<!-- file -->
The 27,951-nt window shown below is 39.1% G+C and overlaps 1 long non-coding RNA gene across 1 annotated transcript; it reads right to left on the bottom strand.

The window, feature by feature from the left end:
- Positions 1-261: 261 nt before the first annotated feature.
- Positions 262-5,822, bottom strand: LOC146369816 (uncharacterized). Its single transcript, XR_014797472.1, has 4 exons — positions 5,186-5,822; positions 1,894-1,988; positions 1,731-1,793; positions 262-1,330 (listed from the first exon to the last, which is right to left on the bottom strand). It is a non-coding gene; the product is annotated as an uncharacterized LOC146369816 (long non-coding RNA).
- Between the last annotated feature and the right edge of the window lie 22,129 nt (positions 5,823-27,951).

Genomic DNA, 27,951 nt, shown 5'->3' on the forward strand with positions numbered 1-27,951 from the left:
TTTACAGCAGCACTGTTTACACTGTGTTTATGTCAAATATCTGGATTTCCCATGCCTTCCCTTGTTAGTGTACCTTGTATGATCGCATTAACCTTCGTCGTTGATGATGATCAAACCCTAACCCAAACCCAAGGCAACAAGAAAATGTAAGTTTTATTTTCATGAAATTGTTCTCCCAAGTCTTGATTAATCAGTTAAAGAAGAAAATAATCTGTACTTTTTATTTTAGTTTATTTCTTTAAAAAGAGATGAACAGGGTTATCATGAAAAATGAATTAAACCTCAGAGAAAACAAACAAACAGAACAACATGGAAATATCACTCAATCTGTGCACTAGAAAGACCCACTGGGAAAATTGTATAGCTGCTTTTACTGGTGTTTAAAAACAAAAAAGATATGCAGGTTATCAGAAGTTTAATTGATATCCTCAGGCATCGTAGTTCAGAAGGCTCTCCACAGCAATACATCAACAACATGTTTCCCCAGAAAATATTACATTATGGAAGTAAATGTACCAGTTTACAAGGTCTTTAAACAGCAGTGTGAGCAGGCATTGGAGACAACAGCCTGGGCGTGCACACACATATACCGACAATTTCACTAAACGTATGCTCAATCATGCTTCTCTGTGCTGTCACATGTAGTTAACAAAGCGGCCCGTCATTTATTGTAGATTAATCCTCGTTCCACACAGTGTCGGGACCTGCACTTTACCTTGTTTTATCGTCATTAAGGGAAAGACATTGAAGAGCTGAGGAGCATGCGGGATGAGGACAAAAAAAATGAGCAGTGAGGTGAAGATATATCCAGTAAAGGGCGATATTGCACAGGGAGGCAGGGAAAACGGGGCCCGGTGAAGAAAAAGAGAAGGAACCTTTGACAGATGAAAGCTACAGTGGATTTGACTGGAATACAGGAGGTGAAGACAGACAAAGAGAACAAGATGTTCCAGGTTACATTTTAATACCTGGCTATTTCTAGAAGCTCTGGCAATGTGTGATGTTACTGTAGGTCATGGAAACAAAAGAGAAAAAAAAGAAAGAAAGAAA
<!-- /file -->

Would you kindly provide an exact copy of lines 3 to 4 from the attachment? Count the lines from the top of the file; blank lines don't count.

- Positions 1-261: 261 nt before the first annotated feature.
- Positions 262-5,822, bottom strand: LOC146369816 (uncharacterized). Its single transcript, XR_014797472.1, has 4 exons — positions 5,186-5,822; positions 1,894-1,988; positions 1,731-1,793; positions 262-1,330 (listed from the first exon to the last, which is right to left on the bottom strand). It is a non-coding gene; the product is annotated as an uncharacterized LOC146369816 (long non-coding RNA).